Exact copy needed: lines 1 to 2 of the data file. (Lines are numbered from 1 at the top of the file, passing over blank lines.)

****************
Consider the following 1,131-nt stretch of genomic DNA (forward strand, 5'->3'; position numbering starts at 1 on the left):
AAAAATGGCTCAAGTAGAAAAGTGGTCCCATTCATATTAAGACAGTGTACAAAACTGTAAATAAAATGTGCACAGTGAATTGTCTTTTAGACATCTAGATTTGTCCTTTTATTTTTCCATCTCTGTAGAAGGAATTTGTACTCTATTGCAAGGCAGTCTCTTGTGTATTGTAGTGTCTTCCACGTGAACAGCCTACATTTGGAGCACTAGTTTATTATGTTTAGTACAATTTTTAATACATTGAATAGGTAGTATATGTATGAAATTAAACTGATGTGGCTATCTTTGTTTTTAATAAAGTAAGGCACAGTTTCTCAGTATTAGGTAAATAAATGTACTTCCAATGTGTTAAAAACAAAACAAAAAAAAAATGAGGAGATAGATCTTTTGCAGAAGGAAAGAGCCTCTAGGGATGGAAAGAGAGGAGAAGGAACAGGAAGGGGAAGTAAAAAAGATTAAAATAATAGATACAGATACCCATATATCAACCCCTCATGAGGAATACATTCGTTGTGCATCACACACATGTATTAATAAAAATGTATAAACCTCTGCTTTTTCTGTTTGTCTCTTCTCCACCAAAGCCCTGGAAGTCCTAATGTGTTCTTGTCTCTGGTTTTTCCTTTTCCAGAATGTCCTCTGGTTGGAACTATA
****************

Consider the following 1,131-nt stretch of genomic DNA (forward strand, 5'->3'; position numbering starts at 1 on the left):
AAAAATGGCTCAAGTAGAAAAGTGGTCCCATTCATATTAAGACAGTGTACAAAACTGTAAATAAAATGTGCACAGTGAATTGTCTTTTAGACATCTAGATTTGTCCTTTTATTTTTCCATCTCTGTAGAAGGAATTTGTACTCTATTGCAAGGCAGTCTCTTGTGTATTGTAGTGTCTTCCACGTGAACAGCCTACATTTGGAGCACTAGTTTATTATGTTTAGTACAATTTTTAATACATTGAATAGGTAGTATATGTATGAAATTAAACTGATGTGGCTATCTTTGTTTTTAATAAAGTAAGGCACAGTTTCTCAGTATTAGGTAAATAAATGTACTTCCAATGTGTTAAAAACAAAACAAAAAAAAAATGAGGAGATAGATCTTTTGCAGAAGGAAAGAGCCTCTAGGGATGGAAAGAGAGGAGAAGGAACAGGAAGGGGAAGTAAAAAAGATTAAAATAATAGATACAGATACCCATATATCAACCCCTCATGAGGAATACATTCGTTGTGCATCACACACATGTATTAATAAAAATGTATAAACCTCTGCTTTTTCTGTTTGTCTCTTCTCCACCAAAGCCCTGGAAGTCCTAATGTGTTCTTGTCTCTGGTTTTTCCTTTTCCAGAATGTCCTCTGGTTGGAACTATA